After reading Snow Flower and The Secret Fan by Lisa See, I am just happy to be an American woman living in this century.
Set in nineteenth century China, the novel begins with the main character reminiscing about her past. Lily, now eighty plus years old and having outlived almost all her children and some grand-children, recounts the early years of her life and marriage and her relationship with Snow Flower, a girl her age whom she was paired with to be her laotong [a kind of emotional relationship that lasted lifetimes].
Wives and daughters lived almost in total seclusion, where they painted letters on fans, embroidered messages on handkerchiefs, told stories, waited for their arranged marriages, and generally suffered together. When it comes to suffering, these Chinese women have an edge --- the graphic description of the process of foot binding had me skimming pages. Brutal. Agonizing.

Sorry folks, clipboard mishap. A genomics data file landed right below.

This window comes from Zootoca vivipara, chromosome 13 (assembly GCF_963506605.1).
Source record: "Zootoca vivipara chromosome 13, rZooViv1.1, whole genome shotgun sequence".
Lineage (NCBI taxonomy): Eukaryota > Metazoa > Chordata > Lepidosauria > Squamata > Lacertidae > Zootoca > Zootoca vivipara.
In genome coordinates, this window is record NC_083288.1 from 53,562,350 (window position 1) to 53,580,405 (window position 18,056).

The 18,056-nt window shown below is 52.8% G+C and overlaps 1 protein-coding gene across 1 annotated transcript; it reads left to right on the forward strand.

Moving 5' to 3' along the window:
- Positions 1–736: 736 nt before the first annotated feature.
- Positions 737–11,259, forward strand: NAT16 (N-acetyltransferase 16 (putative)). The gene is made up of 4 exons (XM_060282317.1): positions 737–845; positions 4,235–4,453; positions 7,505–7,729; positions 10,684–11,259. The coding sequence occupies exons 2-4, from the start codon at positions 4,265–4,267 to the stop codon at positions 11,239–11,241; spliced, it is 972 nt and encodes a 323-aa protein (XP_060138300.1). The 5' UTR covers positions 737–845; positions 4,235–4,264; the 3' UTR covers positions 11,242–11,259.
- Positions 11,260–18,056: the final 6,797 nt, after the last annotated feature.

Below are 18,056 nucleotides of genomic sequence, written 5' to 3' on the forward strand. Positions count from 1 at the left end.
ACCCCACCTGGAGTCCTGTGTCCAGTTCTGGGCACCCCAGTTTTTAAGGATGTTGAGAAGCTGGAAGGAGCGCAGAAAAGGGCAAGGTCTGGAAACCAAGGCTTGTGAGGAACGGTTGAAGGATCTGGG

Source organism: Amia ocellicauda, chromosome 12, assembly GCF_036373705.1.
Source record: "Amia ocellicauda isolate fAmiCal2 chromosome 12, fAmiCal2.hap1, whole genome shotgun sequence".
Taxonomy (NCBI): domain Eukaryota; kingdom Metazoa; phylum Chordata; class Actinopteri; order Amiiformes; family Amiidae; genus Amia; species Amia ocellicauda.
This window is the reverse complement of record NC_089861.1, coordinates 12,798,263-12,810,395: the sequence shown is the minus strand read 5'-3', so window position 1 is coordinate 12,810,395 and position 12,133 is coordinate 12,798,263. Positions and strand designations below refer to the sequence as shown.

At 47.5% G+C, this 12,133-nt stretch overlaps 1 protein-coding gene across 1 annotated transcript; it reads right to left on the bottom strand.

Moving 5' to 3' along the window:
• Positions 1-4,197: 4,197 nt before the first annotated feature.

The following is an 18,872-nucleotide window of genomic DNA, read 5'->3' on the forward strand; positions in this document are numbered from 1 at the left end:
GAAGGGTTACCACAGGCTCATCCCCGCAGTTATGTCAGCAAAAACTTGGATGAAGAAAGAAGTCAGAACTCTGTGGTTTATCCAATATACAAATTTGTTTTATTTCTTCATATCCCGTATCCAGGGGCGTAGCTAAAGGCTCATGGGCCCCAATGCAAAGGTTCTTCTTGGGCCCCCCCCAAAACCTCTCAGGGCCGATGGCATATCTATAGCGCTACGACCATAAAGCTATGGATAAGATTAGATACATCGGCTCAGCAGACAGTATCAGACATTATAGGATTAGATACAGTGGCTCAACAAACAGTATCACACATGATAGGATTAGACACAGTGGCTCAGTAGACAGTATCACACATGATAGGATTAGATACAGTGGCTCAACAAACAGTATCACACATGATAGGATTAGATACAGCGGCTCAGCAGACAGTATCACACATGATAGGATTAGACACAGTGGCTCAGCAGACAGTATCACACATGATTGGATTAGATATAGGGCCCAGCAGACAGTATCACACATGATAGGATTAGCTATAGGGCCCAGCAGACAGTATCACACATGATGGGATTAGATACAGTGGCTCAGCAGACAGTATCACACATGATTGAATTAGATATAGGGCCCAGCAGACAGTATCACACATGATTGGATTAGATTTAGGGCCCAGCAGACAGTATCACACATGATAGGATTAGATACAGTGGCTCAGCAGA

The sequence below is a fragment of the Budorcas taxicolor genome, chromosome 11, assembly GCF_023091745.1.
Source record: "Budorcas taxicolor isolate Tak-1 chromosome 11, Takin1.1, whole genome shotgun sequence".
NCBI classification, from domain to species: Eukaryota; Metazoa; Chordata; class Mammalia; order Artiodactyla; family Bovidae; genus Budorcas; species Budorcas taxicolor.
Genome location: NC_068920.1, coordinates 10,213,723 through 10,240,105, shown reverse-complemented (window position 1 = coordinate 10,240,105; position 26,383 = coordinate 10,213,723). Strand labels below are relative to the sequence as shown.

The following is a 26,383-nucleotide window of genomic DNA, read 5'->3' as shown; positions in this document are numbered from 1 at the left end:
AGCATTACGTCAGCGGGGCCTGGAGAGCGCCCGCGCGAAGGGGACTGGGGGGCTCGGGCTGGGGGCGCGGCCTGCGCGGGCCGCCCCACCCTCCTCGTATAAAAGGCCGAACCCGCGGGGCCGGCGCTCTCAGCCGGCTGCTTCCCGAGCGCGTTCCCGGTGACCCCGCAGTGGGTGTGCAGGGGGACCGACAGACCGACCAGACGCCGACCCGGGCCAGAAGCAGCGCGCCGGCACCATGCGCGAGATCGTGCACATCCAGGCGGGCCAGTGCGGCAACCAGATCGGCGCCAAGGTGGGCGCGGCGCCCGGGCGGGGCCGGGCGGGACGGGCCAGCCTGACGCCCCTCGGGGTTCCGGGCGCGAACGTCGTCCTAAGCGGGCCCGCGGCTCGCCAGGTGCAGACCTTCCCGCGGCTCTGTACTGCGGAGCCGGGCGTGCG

What were they thinking?
The story was an interesting one -- and one of the most interesting facets of this culture highlighted by See was the fact that most of the women were illiterate, and to counter that, they invented their own language -- nu shu [women's writing] to communicate with one another ... a language that they passed between them [and under the noses of men] through their embroidered items.
See's power is in her storytelling and language. She brings an age, long past, alive and the women characters she created seem real.